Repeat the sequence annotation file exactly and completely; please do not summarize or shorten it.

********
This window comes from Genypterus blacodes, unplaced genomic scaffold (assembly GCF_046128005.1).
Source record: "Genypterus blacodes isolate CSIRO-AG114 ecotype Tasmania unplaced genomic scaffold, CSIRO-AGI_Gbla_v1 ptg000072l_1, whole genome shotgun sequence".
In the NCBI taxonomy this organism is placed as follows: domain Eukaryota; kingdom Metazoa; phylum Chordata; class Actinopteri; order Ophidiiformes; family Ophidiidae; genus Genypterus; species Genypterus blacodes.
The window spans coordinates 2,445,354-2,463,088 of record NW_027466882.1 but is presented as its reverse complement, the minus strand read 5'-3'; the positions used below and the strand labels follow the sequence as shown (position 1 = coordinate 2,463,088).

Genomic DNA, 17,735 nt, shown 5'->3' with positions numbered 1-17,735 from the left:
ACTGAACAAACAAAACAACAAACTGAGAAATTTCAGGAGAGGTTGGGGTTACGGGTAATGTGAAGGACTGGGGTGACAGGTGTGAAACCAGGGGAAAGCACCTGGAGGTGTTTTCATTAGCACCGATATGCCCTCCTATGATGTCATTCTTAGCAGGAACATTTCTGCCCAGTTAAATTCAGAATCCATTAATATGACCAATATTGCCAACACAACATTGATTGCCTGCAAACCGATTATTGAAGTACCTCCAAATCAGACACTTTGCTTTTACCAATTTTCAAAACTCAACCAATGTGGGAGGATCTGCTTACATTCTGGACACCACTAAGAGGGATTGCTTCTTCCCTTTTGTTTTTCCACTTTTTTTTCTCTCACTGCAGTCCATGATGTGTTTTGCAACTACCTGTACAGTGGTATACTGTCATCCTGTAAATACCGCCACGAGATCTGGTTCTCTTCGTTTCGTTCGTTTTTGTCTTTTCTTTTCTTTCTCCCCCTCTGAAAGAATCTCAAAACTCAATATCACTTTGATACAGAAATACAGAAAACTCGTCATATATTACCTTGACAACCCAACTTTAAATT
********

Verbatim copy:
This window comes from Genypterus blacodes, unplaced genomic scaffold (assembly GCF_046128005.1).
Source record: "Genypterus blacodes isolate CSIRO-AG114 ecotype Tasmania unplaced genomic scaffold, CSIRO-AGI_Gbla_v1 ptg000072l_1, whole genome shotgun sequence".
In the NCBI taxonomy this organism is placed as follows: domain Eukaryota; kingdom Metazoa; phylum Chordata; class Actinopteri; order Ophidiiformes; family Ophidiidae; genus Genypterus; species Genypterus blacodes.
The window spans coordinates 2,445,354-2,463,088 of record NW_027466882.1 but is presented as its reverse complement, the minus strand read 5'-3'; the positions used below and the strand labels follow the sequence as shown (position 1 = coordinate 2,463,088).

Genomic DNA, 17,735 nt, shown 5'->3' with positions numbered 1-17,735 from the left:
ACTGAACAAACAAAACAACAAACTGAGAAATTTCAGGAGAGGTTGGGGTTACGGGTAATGTGAAGGACTGGGGTGACAGGTGTGAAACCAGGGGAAAGCACCTGGAGGTGTTTTCATTAGCACCGATATGCCCTCCTATGATGTCATTCTTAGCAGGAACATTTCTGCCCAGTTAAATTCAGAATCCATTAATATGACCAATATTGCCAACACAACATTGATTGCCTGCAAACCGATTATTGAAGTACCTCCAAATCAGACACTTTGCTTTTACCAATTTTCAAAACTCAACCAATGTGGGAGGATCTGCTTACATTCTGGACACCACTAAGAGGGATTGCTTCTTCCCTTTTGTTTTTCCACTTTTTTTTCTCTCACTGCAGTCCATGATGTGTTTTGCAACTACCTGTACAGTGGTATACTGTCATCCTGTAAATACCGCCACGAGATCTGGTTCTCTTCGTTTCGTTCGTTTTTGTCTTTTCTTTTCTTTCTCCCCCTCTGAAAGAATCTCAAAACTCAATATCACTTTGATACAGAAATACAGAAAACTCGTCATATATTACCTTGACAACCCAACTTTAAATT